A tribute to Arthur H. Lachenbruch (1925-2021)
and reflections on his contributions to permafrost science and engineering
The IPA has learned with sadness of the death of Arthur H. Lachenbruch at Corvallis, Oregon, on 20 September 2021. He was 95.
Art was a giant of North American permafrost science. From the late 1950s until the 1990s, he produced consistently stimulating and innovative research papers, with techniques of analysis that were quickly adopted and applied in the United States and Canada. His career was spent with the United States Geological Survey, which he joined after high school in 1943. His contributions to permafrost science sprang from extensive fieldwork on the Alaskan North Slope, starting as camp cook and field assistant, an innate interest in terrestrial heat flow, and a remarkable facility with quantitative analysis. His first two articles, concerning the thermal disturbance to permafrost from heated buildings and from the ocean at the coastline, were published in 1957, a year before he received his Harvard Ph.D. They were immediately seized on by J. Ross Mackay, who used Art’s methods to model the development of taliks beneath lakes in the Canadian western Arctic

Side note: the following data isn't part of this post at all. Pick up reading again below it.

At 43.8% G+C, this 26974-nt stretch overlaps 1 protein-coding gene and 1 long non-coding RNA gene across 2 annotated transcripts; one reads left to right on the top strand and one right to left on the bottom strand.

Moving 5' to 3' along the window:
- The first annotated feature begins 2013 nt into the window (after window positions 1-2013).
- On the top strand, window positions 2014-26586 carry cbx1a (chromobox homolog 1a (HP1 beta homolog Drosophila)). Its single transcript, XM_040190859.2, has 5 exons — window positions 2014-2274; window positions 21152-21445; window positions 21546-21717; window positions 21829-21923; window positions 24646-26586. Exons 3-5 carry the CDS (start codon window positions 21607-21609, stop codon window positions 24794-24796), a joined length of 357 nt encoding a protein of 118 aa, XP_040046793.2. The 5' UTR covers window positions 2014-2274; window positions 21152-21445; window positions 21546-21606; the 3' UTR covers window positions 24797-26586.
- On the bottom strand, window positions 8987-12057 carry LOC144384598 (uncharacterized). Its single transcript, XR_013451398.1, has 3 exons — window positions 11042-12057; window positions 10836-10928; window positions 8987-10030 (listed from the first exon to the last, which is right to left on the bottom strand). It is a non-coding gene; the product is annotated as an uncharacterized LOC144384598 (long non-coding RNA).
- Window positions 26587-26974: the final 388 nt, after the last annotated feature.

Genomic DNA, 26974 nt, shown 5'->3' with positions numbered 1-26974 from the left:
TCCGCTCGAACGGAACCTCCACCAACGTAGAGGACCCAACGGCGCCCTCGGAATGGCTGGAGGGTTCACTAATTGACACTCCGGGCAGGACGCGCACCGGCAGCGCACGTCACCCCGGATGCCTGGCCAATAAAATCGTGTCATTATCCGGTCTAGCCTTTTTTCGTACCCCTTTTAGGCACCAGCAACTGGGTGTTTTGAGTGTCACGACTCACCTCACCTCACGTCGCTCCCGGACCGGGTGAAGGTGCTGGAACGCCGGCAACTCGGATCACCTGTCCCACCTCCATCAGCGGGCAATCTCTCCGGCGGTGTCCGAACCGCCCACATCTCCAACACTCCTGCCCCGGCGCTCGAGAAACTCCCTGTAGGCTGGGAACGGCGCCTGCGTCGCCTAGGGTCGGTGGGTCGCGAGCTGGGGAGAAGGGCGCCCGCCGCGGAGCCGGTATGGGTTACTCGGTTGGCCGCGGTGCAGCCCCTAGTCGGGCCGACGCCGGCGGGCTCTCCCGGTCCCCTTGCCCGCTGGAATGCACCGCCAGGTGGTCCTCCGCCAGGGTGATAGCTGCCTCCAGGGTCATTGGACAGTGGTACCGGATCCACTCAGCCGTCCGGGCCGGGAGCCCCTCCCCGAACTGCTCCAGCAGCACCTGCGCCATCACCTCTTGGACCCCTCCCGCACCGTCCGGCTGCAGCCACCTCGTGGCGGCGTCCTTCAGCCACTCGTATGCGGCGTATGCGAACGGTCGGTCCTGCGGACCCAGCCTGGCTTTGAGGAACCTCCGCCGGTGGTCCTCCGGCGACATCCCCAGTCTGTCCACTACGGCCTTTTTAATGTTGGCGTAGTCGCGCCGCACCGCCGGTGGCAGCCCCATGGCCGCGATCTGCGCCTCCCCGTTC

Art’s field time in Alaska during the 1950s stimulated a series of papers and reports on thermal contraction cracking, culminating in his Geological Society of America Special Paper (1962) on the Mechanics of Thermal Contraction Cracks and Ice-wedge Polygons in Permafrost. He received the Kirk Bryan award of the GSA for the monograph and insights on contraction cracking in other environments, such as in the formation of basalt columns (1961). The monograph remains the primary source of theoretical analysis on the development of ice-wedge polygons. He pointed out the importance of the rate of temperature change in permafrost for ice-wedge cracking. It was his principal contribution to the geomorphology of permafrost environments, for by the time of the Special Paper and the first ICOP (1963), his work was oriented to geothermal problems including measurements of temperature and heat flow at great depths.